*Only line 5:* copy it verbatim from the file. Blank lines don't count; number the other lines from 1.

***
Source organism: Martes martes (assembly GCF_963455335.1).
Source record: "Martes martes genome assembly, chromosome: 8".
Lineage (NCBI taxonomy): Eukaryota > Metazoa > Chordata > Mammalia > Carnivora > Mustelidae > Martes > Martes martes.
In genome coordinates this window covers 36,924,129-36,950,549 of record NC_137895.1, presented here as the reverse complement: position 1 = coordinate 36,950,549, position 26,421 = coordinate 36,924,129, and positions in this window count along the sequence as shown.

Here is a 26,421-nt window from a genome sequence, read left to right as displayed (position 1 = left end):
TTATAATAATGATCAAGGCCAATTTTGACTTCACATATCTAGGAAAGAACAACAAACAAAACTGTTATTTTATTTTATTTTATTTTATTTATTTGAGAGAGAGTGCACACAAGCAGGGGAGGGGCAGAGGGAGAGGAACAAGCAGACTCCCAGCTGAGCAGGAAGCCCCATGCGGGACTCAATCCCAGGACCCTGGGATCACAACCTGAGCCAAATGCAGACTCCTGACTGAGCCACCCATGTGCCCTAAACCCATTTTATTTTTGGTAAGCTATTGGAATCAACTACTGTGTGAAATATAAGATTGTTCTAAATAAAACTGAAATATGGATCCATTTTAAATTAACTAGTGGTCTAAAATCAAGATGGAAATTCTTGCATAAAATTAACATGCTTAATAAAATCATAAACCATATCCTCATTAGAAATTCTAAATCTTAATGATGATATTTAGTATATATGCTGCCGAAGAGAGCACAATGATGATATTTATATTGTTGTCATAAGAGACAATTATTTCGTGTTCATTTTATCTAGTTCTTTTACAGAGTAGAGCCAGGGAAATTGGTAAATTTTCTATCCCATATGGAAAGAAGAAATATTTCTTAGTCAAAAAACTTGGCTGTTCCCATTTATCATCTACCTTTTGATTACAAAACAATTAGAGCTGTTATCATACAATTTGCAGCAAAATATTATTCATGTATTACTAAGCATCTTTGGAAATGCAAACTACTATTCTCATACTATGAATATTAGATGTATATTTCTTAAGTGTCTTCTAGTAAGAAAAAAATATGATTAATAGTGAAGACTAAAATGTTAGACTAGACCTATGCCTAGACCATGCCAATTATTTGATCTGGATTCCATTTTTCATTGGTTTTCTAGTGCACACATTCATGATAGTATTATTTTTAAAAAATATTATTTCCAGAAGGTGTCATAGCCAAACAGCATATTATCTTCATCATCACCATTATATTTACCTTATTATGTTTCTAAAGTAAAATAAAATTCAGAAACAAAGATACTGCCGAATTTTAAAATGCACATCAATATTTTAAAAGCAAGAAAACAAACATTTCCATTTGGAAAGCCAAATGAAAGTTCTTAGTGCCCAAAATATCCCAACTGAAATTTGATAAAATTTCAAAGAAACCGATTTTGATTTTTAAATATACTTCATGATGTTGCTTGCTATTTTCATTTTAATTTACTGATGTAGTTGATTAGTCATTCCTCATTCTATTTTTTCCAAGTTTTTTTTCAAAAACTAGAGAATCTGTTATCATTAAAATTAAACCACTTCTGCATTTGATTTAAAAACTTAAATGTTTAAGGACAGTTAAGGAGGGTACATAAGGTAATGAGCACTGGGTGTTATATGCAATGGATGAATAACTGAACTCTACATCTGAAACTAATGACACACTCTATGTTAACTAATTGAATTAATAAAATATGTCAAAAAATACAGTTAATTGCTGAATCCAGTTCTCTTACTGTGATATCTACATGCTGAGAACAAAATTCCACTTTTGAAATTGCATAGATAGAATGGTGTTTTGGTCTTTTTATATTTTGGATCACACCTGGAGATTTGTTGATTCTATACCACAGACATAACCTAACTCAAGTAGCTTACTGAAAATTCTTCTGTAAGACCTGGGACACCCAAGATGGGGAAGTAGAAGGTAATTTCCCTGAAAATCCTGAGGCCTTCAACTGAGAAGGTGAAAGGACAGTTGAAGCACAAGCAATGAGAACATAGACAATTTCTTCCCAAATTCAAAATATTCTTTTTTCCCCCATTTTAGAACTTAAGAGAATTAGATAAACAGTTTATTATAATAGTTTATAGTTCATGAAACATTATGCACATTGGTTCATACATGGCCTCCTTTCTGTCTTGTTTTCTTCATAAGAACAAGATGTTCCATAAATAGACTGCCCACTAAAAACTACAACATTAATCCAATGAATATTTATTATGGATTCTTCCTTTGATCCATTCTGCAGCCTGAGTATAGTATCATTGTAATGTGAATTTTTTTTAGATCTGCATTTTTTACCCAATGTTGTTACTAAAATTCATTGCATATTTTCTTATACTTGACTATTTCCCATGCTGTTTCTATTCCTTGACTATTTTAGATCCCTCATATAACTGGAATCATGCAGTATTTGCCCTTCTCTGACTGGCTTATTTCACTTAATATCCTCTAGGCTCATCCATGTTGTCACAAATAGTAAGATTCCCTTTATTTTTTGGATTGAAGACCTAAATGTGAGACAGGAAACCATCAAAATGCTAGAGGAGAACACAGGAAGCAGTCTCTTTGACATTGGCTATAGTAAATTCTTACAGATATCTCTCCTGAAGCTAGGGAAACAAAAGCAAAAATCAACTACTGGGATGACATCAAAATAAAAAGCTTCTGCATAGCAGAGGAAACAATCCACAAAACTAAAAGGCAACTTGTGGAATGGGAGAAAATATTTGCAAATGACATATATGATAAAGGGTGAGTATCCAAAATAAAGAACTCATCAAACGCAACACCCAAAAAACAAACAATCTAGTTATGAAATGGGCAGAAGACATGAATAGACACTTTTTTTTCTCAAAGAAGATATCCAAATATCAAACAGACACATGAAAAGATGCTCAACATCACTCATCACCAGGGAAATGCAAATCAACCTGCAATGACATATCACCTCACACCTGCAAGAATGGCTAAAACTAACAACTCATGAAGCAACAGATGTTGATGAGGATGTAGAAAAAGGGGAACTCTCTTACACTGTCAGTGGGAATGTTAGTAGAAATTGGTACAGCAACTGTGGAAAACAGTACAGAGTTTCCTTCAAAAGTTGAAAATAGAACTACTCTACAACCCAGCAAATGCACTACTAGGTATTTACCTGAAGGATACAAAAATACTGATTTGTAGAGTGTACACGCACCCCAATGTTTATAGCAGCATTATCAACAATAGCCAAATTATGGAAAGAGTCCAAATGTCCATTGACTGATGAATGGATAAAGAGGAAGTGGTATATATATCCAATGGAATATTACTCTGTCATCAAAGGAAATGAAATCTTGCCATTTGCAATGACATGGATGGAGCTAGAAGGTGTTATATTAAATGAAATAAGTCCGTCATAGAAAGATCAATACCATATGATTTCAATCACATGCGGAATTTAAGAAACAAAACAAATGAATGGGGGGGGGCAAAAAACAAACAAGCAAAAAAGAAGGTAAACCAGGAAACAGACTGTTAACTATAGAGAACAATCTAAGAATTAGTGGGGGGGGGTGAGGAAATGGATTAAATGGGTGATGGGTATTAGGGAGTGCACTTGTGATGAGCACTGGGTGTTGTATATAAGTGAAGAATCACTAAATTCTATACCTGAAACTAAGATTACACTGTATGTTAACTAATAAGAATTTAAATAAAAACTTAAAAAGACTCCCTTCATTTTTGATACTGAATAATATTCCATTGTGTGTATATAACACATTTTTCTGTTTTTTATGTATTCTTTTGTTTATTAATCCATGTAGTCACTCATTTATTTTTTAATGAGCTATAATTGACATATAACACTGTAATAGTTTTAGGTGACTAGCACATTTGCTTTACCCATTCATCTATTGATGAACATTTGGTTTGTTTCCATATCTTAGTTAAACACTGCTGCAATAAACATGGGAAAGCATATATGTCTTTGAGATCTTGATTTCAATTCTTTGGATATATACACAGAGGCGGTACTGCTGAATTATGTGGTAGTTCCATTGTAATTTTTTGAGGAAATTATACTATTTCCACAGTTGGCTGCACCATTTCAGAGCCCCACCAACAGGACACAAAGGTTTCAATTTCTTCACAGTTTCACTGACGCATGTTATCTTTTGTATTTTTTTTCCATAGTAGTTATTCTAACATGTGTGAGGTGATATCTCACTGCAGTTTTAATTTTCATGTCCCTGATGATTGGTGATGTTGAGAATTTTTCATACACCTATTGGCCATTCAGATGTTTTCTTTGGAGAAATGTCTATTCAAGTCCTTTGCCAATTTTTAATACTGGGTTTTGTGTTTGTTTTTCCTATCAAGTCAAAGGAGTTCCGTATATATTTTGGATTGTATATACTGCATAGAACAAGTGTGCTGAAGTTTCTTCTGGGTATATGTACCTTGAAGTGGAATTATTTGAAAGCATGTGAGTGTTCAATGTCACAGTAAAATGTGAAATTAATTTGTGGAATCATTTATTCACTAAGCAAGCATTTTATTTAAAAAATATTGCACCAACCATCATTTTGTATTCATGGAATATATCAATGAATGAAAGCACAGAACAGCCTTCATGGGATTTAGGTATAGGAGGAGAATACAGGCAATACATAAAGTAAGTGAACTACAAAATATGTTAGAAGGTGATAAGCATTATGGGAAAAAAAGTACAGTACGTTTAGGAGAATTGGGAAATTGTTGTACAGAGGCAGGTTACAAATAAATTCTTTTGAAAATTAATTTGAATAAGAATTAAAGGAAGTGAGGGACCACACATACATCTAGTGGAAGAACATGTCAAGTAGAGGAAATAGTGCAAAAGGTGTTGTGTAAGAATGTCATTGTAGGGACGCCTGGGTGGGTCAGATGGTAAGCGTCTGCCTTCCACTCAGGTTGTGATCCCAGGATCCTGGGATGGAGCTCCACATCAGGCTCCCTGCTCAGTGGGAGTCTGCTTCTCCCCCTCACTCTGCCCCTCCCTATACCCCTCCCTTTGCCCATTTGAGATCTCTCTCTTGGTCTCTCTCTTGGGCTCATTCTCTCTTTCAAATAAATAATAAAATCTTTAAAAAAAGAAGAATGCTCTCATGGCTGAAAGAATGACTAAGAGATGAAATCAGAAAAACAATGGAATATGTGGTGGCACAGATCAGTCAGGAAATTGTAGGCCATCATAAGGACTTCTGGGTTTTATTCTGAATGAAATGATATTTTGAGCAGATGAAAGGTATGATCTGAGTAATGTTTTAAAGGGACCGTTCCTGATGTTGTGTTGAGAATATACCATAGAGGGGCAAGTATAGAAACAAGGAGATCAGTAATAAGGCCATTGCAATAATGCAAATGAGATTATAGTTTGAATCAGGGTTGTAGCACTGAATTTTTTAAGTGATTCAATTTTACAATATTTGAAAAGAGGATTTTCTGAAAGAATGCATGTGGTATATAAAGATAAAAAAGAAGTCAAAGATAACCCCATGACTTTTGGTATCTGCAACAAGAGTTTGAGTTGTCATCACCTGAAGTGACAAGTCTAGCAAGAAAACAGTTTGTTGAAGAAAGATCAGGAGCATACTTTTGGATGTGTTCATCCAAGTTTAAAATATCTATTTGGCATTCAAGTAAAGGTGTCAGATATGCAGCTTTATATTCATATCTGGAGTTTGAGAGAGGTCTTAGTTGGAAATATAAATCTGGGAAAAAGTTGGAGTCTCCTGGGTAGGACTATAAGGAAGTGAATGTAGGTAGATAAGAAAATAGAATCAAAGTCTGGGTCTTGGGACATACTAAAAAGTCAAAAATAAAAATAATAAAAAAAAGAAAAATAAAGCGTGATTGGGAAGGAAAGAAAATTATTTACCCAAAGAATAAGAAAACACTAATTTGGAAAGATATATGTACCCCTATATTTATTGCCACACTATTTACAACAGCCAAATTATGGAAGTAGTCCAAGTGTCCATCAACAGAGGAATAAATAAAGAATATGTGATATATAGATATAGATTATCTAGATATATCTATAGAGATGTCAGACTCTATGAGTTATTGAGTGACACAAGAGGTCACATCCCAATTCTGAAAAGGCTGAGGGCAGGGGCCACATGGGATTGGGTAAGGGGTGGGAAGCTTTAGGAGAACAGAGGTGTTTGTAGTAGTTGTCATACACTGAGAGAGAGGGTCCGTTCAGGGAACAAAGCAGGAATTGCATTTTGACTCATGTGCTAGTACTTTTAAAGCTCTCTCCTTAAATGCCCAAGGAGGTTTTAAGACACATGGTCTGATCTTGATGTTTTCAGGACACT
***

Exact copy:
Here is a 26,421-nt window from a genome sequence, read left to right as displayed (position 1 = left end):